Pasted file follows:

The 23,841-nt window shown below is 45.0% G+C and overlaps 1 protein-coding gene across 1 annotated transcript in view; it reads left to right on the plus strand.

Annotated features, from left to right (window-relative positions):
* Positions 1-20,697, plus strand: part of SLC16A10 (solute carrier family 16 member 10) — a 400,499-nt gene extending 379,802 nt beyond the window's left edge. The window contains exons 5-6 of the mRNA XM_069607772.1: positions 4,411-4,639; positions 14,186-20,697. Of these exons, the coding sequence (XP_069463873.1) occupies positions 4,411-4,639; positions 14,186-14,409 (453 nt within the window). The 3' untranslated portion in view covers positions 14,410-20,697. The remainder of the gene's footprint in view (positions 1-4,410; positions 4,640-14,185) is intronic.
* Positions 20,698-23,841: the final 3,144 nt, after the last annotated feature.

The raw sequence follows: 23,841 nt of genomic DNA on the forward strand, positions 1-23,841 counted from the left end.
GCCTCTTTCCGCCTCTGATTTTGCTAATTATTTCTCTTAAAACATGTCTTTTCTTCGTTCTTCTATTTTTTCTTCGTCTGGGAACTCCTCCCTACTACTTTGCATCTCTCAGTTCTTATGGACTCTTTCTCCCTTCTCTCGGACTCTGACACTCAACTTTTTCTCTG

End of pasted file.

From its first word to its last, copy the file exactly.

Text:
The 23,841-nt window shown below is 45.0% G+C and overlaps 1 protein-coding gene across 1 annotated transcript in view; it reads left to right on the plus strand.

Annotated features, from left to right (window-relative positions):
* Positions 1-20,697, plus strand: part of SLC16A10 (solute carrier family 16 member 10) — a 400,499-nt gene extending 379,802 nt beyond the window's left edge. The window contains exons 5-6 of the mRNA XM_069607772.1: positions 4,411-4,639; positions 14,186-20,697. Of these exons, the coding sequence (XP_069463873.1) occupies positions 4,411-4,639; positions 14,186-14,409 (453 nt within the window). The 3' untranslated portion in view covers positions 14,410-20,697. The remainder of the gene's footprint in view (positions 1-4,410; positions 4,640-14,185) is intronic.
* Positions 20,698-23,841: the final 3,144 nt, after the last annotated feature.

The raw sequence follows: 23,841 nt of genomic DNA on the forward strand, positions 1-23,841 counted from the left end.
GCCTCTTTCCGCCTCTGATTTTGCTAATTATTTCTCTTAAAACATGTCTTTTCTTCGTTCTTCTATTTTTTCTTCGTCTGGGAACTCCTCCCTACTACTTTGCATCTCTCAGTTCTTATGGACTCTTTCTCCCTTCTCTCGGACTCTGACACTCAACTTTTTCTCTG